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FireHouse 101
The Job

Emergency Responses

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“Volunteer firefighters are the first responders to 60% of our county.”

Palomar Observatory

October 2009 – “The observatory was unable to use the 200 inch telescope due to an accumulation of ash on the dome from fires in surrounding areas. The ash would have dropped down on the mirror so it was imperative to wash the ashes off before the big shutter could be opened. We took Chief Lucia’s ladder truck over and, utilizing observatory supplied water, we were able to wash the dome as the dome was rotated. They were able to recommence observing that night.”
~ Battalion Chief Cliff Kellogg

Did you know that about 80% of all emergencies to which a fire department responds are medical in nature? Though it varies by department and location (urban vs. suburban vs. rural), generally fire incidents are about 10-15% of all calls, medical/rescue are Emergency Response Calls75-85% and public service are about 5-10% of all calls.

The rural areas of our county are the backyard or playground for the urbanized portions of our county. If you are out hiking, biking, off-roading or playing in the snow and have an injury most likely the first medical provider to arrive to assist you will be a volunteer firefighter, as they are the first responders serving 60% of our county.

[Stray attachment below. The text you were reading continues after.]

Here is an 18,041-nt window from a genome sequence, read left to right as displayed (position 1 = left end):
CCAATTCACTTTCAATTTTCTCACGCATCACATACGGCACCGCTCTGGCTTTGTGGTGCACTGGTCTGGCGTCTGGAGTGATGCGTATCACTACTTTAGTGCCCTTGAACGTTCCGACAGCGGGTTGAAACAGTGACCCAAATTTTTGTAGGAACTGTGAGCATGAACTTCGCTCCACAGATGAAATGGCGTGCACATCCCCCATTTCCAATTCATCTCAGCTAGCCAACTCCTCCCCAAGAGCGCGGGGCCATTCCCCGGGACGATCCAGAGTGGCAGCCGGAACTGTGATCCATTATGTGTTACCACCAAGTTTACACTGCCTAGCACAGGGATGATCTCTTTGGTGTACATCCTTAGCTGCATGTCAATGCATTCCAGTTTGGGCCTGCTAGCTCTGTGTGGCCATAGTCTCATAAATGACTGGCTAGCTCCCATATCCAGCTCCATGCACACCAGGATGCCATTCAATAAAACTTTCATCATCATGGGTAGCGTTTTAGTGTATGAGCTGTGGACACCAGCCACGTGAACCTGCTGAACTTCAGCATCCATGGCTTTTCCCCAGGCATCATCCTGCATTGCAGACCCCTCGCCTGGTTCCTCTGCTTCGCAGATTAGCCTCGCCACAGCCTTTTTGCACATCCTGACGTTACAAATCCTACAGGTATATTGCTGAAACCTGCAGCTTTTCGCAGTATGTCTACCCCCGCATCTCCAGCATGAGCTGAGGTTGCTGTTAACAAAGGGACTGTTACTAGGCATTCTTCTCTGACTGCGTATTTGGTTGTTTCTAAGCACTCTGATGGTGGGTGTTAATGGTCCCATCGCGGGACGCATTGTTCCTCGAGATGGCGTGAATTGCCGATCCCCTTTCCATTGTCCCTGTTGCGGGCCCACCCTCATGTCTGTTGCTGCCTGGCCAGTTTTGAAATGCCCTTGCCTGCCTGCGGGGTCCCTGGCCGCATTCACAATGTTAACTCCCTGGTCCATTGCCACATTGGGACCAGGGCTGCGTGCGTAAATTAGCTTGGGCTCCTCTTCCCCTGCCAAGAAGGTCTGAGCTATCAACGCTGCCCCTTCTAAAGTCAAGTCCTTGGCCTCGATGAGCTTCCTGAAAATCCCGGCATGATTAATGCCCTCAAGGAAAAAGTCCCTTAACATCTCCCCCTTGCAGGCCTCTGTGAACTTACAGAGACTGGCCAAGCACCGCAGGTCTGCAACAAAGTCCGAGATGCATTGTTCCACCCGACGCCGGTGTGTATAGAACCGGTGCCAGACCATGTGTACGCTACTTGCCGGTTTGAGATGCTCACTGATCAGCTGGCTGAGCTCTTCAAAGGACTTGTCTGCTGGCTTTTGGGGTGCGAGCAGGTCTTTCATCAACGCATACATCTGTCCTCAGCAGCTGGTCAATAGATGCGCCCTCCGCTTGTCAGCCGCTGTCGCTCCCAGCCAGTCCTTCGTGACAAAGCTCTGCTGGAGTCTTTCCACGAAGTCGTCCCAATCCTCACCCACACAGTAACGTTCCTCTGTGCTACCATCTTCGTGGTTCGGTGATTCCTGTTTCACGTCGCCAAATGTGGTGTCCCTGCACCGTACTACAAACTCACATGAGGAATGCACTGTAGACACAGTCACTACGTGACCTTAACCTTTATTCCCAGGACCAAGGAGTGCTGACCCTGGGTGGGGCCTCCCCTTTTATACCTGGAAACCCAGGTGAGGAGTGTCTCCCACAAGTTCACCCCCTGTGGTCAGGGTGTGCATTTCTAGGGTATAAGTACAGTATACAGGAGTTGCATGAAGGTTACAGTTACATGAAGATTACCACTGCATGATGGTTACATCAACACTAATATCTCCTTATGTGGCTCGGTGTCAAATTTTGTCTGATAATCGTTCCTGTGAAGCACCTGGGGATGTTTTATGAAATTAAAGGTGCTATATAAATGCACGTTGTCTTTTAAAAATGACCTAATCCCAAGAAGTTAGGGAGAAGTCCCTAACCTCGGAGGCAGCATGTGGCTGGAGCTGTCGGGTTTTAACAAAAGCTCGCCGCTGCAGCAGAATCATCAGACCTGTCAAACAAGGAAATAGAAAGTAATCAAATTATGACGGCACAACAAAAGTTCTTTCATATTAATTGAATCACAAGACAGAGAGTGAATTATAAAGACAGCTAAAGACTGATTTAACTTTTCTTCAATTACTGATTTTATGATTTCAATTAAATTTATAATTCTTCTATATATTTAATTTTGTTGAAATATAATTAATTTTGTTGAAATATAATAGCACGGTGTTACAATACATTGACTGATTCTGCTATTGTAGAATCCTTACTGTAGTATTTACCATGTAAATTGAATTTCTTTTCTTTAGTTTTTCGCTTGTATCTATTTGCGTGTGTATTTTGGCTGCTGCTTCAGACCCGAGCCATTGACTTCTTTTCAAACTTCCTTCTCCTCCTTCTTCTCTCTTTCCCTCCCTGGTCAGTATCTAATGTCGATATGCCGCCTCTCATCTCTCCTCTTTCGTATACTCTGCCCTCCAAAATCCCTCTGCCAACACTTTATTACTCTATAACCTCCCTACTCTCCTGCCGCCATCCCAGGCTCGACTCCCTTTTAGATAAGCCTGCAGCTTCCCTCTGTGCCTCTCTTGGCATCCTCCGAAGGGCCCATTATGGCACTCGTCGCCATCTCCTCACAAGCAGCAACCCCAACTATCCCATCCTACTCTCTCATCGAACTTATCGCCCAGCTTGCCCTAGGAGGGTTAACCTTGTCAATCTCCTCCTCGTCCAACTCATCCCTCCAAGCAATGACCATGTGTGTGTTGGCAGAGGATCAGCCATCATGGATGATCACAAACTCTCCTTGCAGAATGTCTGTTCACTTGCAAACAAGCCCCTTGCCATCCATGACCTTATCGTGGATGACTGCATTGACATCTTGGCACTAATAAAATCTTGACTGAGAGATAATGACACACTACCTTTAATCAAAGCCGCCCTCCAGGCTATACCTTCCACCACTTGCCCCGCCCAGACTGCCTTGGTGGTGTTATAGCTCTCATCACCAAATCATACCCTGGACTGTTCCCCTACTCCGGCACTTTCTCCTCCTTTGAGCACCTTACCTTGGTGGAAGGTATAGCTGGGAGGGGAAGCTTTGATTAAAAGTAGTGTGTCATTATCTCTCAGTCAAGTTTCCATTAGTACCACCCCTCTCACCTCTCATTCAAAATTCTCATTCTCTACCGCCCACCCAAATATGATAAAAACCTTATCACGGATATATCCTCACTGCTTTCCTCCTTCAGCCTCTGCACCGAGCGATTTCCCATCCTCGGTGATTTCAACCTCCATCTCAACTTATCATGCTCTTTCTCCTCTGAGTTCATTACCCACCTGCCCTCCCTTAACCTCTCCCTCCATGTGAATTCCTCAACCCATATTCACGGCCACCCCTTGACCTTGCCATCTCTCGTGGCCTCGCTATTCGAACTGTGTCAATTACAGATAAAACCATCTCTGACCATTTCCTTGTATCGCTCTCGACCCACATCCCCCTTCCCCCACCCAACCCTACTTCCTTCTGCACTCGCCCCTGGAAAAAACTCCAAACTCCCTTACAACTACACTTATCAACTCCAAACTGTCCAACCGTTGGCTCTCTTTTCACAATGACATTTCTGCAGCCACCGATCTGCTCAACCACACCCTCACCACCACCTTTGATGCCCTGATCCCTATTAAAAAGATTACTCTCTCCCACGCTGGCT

Fire Emergencies

Fire emergencies include structure fires (anything from a shed to a high rise building), vehicle fires (autos, trucks, trains, boats etc.), trash fires, and grass and wild-land fires. Though most fires are small and extinguished quickly before they can grow in size; some fires can erupt into major infernos, whether it is a large building fully ablaze or a wildfire burning thousands of acres and taking days or weeks to fully extinguish.

Medical Emergencies

Medical and rescue emergencies are the most common incidents for fire departments, though they can vary greatly in their nature. They always include something impacting a human being such as cuts, falls, heart attacks, vehicle and off-road ATV or dune buggie accidents, stuck in a tight space, needing to be brought up or down from a steep cliff, or caught in water (pool, lake or swift water). All these medical/rescue calls require the use of specialized equipment to treat patients as effectively as possible.

Community Resource Emergencies

Interesting Point: Fire departments, especially in rural communities, are the community resource all residents depend upon when assistance is needed. These calls include removing snakes from homes, opening up cars when the keys are locked inside, removing large boulders and downed trees from roads and driveways. Oh yes, and removing cats from trees. You name it, some fire department has had that call. Palomar Mountain volunteer fire department even had to use a hook & ladder truck to wash ash off the dome of the observatory after a fire, so when they opened up the dome to research the heavens, the 200 inch telescope lens would not be damaged.